keywords = neck
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9/91. Fibromatosis of the head and neck region.

    OBJECTIVE: Five cases of head and neck fibromatosis were analyzed. The imaging and pathologic findings, surgical management, and clinical outcome were discussed. STUDY DESIGN AND SETTING: A retrospective study of 5 adult head and neck fibromatosis cases, evaluating long-term follow-up results of conservative treatment. RESULTS: The 5 patients (2 male and 3 female) ranged in age from 16 to 51 years. The lesion size ranged from 1 to 8 cm. Four cases had limited surgical resection; 1 case was followed only. One of the surgically treated cases had a recurrence that was irradiated. All patients were well for a follow-up period of 2 to 8 years. CONCLUSION: Aggressive excision of head and neck fibromatosis cannot be achieved easily. Vigilant follow-up with or without conservative surgical excision achieves good disease control. Low dose radiotherapy can be used for inoperable cases. SIGNIFICANCE: Judicious conservative treatment should be attempted for head and neck fibromatosis to achieve optimal functional preservation.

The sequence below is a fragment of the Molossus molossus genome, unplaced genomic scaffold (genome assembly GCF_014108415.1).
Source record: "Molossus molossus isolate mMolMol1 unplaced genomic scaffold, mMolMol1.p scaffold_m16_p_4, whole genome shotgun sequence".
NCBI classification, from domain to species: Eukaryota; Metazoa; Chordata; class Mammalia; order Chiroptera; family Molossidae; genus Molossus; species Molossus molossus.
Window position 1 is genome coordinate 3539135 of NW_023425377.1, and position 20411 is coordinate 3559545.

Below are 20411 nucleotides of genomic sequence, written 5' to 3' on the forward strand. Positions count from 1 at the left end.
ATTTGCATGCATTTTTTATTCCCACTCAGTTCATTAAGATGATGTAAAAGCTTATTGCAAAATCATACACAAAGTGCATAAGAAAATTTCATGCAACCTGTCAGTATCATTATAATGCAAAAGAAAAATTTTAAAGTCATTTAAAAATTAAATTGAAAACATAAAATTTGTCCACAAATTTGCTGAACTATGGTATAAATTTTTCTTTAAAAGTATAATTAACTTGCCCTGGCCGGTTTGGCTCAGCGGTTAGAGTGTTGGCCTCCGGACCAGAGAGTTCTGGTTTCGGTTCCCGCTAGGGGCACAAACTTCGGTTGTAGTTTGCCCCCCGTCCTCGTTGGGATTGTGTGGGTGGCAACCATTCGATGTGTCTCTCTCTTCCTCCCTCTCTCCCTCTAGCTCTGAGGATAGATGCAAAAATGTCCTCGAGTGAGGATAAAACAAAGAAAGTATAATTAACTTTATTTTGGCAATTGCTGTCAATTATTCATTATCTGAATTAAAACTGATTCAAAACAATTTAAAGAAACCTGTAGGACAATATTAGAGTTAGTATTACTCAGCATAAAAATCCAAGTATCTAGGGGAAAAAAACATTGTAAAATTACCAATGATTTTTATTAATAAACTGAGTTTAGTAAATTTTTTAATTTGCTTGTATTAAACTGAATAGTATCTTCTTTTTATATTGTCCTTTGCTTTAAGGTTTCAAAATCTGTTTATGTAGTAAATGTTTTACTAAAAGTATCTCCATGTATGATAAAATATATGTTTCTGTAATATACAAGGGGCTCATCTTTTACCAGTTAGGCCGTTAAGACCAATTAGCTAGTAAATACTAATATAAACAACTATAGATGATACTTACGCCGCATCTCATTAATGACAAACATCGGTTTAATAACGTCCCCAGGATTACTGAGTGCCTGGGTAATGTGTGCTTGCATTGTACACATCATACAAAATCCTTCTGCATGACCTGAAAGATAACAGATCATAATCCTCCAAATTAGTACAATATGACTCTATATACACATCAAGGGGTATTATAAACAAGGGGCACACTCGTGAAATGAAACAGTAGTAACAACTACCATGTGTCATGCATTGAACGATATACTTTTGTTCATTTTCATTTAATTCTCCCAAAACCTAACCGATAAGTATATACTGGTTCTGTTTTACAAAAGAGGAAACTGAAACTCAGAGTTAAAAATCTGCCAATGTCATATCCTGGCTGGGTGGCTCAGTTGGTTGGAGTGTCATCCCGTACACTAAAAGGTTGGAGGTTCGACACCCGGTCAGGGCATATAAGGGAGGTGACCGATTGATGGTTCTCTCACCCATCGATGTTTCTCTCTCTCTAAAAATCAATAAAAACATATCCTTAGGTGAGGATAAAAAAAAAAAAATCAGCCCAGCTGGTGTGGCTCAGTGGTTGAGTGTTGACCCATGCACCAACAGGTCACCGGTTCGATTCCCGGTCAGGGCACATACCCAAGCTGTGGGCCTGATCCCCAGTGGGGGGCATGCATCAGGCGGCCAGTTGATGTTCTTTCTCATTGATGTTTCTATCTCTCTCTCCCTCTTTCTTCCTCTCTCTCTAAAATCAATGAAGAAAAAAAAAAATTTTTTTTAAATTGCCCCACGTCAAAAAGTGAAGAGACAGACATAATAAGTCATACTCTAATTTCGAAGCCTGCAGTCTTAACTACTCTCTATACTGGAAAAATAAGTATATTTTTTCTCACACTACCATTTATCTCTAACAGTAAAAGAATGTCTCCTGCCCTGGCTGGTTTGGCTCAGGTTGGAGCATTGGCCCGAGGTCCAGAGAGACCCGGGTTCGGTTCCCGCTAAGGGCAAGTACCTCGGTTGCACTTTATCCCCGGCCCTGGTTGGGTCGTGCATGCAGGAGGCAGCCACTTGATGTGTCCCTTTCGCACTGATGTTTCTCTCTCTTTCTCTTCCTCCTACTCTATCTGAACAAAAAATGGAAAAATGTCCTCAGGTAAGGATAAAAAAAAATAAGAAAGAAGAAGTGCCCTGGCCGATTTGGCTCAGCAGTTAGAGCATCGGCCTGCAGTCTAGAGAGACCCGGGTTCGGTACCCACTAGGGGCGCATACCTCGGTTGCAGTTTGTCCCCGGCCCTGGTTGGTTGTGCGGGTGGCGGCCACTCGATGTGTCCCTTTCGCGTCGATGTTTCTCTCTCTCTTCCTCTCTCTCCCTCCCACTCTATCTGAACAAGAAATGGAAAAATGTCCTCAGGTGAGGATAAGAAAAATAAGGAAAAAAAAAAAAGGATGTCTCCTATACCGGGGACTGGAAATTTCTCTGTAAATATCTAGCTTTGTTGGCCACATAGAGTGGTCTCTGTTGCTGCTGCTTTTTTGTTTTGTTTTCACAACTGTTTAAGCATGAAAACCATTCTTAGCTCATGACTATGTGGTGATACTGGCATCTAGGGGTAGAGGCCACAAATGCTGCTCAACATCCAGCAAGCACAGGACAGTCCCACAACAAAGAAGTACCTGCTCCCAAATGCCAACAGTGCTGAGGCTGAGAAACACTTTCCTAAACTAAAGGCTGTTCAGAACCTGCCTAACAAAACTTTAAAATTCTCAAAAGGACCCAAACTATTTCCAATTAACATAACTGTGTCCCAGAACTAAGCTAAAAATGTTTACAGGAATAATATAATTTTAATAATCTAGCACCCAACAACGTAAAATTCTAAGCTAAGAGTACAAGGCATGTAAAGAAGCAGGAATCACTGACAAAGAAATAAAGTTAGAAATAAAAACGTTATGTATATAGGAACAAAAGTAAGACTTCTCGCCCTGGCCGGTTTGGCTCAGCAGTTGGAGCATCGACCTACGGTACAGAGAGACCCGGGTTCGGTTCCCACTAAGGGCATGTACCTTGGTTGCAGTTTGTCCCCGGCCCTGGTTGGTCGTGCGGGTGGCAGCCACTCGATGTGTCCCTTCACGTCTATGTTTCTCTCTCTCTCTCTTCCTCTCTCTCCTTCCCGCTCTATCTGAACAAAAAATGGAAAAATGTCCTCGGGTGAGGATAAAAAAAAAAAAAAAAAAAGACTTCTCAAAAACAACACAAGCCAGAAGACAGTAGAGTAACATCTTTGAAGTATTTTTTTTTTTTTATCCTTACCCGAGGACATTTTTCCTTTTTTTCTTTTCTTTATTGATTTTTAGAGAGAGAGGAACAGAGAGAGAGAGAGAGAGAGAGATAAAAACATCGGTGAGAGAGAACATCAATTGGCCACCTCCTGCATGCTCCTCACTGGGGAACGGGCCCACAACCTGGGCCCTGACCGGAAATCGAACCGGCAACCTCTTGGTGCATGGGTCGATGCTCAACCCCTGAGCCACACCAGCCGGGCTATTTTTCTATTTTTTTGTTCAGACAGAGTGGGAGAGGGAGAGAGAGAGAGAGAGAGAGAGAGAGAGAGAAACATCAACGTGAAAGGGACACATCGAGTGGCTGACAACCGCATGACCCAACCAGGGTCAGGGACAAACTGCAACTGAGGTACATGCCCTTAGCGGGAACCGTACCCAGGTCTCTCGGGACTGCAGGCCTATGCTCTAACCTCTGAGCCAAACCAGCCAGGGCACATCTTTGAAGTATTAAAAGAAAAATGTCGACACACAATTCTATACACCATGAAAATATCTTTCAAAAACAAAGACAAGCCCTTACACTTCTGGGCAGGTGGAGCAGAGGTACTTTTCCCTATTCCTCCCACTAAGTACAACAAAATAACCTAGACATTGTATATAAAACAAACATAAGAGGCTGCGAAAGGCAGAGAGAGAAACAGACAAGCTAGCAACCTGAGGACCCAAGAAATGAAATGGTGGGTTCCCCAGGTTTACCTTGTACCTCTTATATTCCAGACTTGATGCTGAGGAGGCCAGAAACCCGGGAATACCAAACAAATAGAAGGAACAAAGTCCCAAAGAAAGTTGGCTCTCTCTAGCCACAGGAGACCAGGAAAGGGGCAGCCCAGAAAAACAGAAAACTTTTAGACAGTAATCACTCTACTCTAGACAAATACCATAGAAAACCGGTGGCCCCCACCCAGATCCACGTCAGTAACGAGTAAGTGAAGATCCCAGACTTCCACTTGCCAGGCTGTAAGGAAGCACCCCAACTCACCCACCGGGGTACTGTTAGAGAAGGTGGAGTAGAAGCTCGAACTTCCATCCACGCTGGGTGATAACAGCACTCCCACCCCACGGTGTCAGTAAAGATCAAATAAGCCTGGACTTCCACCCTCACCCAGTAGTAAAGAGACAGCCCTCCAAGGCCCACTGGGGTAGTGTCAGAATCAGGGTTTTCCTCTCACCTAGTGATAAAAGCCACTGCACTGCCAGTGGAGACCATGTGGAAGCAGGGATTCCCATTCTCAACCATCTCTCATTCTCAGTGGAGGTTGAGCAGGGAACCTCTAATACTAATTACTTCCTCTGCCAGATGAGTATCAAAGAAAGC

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ranking = 8
keywords = neck
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10/91. A case of head and neck kaposiform hemangioendothelioma simulating a malignancy on imaging.